Thursday, September 30, 2021

Appreciation …

… Reading Walter de la Mare, edited by William Wootten book review. (Hat tip, Dave Lull.)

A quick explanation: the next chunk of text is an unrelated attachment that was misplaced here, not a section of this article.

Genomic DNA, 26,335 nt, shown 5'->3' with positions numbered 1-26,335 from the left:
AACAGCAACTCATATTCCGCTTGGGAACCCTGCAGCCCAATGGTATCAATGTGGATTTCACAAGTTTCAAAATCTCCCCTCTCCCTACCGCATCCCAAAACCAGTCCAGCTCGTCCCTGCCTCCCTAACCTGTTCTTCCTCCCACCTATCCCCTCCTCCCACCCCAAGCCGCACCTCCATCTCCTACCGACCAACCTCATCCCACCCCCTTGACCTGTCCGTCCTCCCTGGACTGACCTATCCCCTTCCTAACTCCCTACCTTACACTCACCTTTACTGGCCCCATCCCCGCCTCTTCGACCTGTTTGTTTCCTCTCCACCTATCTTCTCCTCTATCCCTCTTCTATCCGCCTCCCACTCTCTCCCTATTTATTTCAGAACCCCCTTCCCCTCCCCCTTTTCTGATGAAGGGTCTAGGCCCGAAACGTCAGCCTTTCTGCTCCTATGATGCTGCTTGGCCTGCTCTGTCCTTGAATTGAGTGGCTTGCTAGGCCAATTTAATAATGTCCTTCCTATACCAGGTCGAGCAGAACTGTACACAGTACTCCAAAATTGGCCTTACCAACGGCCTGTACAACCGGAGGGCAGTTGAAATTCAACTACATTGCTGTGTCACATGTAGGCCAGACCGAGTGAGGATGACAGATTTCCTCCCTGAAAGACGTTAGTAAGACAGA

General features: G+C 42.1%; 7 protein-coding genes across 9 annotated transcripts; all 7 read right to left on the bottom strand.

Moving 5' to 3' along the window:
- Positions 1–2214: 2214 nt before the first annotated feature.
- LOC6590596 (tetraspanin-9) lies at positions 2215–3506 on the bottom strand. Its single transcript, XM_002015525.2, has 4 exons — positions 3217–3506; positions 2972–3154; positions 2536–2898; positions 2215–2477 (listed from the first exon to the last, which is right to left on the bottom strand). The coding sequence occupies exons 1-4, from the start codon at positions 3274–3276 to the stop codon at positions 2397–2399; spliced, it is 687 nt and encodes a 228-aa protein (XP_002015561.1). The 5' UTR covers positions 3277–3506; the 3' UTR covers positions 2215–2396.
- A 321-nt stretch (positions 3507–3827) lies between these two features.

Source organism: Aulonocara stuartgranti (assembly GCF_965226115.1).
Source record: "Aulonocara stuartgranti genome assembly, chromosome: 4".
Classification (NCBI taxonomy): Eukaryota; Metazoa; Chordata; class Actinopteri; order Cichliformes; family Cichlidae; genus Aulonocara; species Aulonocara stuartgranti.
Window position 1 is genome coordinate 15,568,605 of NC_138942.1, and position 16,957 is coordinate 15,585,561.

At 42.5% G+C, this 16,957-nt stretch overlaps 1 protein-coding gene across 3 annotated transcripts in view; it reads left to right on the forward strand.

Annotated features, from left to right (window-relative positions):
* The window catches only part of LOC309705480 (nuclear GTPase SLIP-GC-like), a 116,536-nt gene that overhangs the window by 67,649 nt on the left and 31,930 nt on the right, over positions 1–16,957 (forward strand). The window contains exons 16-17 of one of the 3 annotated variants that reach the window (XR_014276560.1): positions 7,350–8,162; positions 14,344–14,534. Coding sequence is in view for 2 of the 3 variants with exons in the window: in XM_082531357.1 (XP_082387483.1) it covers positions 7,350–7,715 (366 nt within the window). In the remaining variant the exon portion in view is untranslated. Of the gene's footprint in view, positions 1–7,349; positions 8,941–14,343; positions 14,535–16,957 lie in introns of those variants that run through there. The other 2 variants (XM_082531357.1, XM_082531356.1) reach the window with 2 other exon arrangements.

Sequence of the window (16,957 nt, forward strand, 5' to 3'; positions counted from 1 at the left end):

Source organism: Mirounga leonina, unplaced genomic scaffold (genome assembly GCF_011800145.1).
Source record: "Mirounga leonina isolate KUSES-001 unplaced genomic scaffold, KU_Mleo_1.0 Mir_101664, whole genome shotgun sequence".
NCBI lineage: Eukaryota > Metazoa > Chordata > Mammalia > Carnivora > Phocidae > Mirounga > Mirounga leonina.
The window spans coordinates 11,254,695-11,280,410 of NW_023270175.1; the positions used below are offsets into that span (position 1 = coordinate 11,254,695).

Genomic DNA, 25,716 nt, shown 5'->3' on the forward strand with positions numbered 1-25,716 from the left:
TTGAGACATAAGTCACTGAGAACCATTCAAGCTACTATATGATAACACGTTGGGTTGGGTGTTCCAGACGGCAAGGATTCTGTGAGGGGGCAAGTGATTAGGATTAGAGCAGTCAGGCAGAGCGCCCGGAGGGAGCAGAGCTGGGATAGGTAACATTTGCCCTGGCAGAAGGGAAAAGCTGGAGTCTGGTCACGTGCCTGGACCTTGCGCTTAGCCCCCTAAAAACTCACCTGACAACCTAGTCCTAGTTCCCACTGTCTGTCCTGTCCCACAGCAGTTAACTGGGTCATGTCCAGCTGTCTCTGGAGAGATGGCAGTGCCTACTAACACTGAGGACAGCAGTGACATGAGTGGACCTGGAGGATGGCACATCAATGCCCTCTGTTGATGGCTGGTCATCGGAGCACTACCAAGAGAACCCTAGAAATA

De la Mare … as Wootten argues, often seems to be “less interested in the thing itself than in the effect it happens to produce”, a Symbolist poetics that fosters mystery as a stylistic equivalent to the pervasive theme of otherness. Modernism might have seen poets like de la Mare as escapist, retreating from a direct engagement with objective reality, but as this often metaphysical poet illustrates, the imaginative world has its own veracity, seeking to offer not absolute truths but intuitive ones. Looked at like this, de la Mare’s fascination with childhood (and, in many cases, his desire to write poems that could be enjoyed by children and adults alike), seems less a regress than a deeply felt belief that this period was “the fullest of life”, one where “imagination and perception were more acute and alive than they could be again”. De la Mare might even be considered a discreet Surrealist, occasionally anachronistic but of a mind with André Breton’s claim that “childhood is the only reality”.


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